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A Tenor Who Is Moved by Music

Britain's Ian Bostridge, who makes his O.C. recital debut in Costa Mesa on Thursday, seeks more physical freedom in his interpretation.

October 24, 2000|CHRIS PASLES | TIMES STAFF WRITER

British tenor Ian Bostridge, 35, is one of the new leading lights in the recital world.

But unlike other singers, Bostridge wants to have the freedom to move around a bit when he makes his recital debut at 8 p.m. Thursday in Costa Mesa.

"The framework you work in is restricted," he said recently from Los Angeles during a break in rehearsals for Britten's "War Requiem" with the Los Angeles Philharmonic.

"You're not supposed to make hand gestures. Your face is supposed to be the focus. But I think moving around in that small space around the piano is important in engaging the audience.

"It's really nothing planned or laid out. At certain points, you allow the music to move you."

"A lot of the power of music," he added, "is its ability to make you move through rhythms. In classical music, audiences keep still. I think there is a counterpoint between stillness and movement which can underline certain emotions and help draw the audience in."

A native of Streatham in South London, Bostridge didn't aspire to become a professional singer, although he had appeared as a boy soprano in the children's chorus of Massenet's "Werther" with London's English National Opera.

Aiming for an academic life, he made a promising start. He studied philosophy and history at Oxford, got a master's degree at Cambridge and a doctorate back at Oxford in 1990.

His dissertation would be published as "Witchcraft and Its Transformations, 1650-1750" in 1997 by Oxford University Press. Rather than a collection of case studies and anecdotes, it was a scholarly tome on how statutes on witchcraft were a legitimate part of criminal law in 1650, but not a century later.

During his final year at Oxford, he met his wife, Lucasta Miller, a former literary editor at the Independent. They were married in 1992.

But as many graduates were discovering those days, even for those with such prestigious credentials, academic jobs were hard to come by. So Bostridge began working as a researcher and producer for business and science documentaries for a TV studio in London.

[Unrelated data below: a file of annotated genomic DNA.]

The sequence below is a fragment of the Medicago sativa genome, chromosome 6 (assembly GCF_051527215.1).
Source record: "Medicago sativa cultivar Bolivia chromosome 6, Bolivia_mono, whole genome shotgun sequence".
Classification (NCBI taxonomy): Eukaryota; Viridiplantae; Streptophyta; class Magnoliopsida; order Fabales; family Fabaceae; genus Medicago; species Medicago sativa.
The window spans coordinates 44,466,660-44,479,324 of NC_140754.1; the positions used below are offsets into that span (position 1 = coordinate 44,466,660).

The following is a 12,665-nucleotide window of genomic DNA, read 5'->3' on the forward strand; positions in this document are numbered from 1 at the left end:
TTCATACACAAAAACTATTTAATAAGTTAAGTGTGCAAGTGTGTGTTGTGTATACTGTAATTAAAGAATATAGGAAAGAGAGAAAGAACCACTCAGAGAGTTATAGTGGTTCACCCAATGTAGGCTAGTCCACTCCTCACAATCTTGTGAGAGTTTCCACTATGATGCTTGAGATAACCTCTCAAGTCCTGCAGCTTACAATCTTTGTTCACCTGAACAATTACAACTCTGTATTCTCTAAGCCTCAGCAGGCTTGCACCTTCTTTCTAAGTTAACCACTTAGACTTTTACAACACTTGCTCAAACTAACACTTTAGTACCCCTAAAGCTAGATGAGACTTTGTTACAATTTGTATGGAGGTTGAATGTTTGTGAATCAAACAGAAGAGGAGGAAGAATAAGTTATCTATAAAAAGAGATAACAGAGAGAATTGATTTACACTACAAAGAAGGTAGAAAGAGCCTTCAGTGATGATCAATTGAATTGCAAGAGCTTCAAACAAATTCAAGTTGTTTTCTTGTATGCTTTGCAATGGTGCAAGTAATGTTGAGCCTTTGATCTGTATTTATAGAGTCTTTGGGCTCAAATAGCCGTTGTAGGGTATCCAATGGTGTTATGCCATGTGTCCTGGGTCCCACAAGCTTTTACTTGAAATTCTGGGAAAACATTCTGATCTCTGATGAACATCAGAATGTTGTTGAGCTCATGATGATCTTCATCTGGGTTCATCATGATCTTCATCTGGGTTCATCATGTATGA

He had started taking his first singing lessons while a graduate student and began giving amateur performances for friends.

But things suddenly got more serious when he drew critical notice after making his opera debut at the 1994 Edinburgh Festival in the small role of Lysander in Britten's "A Midsummer Night's Dream."

A year later he won the Royal Philharmonic Society's Debut Award. He was on his way.

He decided to embark on a full-time career as a singer in 1995, concentrating on lieder (German art song), rather than big operatic roles. He now has recorded on more than 30 discs music from Bach to Michael Nyman.

But he has also begun treading the boards, most recently Deborah Warner's 1999 controversial South Bank staging of Janacek's "The Diary of One Who Vanished" for the English National Opera and the Royal National Theater.

In his Southern California recital debut, he will perform lieder by Schubert and Wolf.

The dozen Schubert songs will include "Erlkonig" and "Der Musensohn." The Wolf selections will be chosen from the 53 "Morike Lieder."

Bostridge sees a connection between the two and a link from Schubert through Schoenberg.

"Both Schubert and Wolf are great harmonic experimenters," Bostridge said. "We've become very accustomed to the music of the early romantic period. It sounds very natural to us. But Schubert created it. To his contemporaries, his harmonies sounded outrageous.

"Wolf carried on that tradition. That's true up to the first work of Schoenberg that veers away from diatonic harmony and goes to atonality, 'Der Buch der hangenden Garten.' Song has always been pushing at the harmonic limits."

SHOW TIMES

Ian Bostridge will sing a program of Schubert and Hugo Wolf at 8 p.m. Thursday in Founders Hall at the Orange County Performing Arts Center, 600 Town Center Drive, Costa Mesa. $40. (714) 556-2787.

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Chris Pasles can be reached at (714) 966-5602 or by e-mail at chris.pasles@latimes.com.

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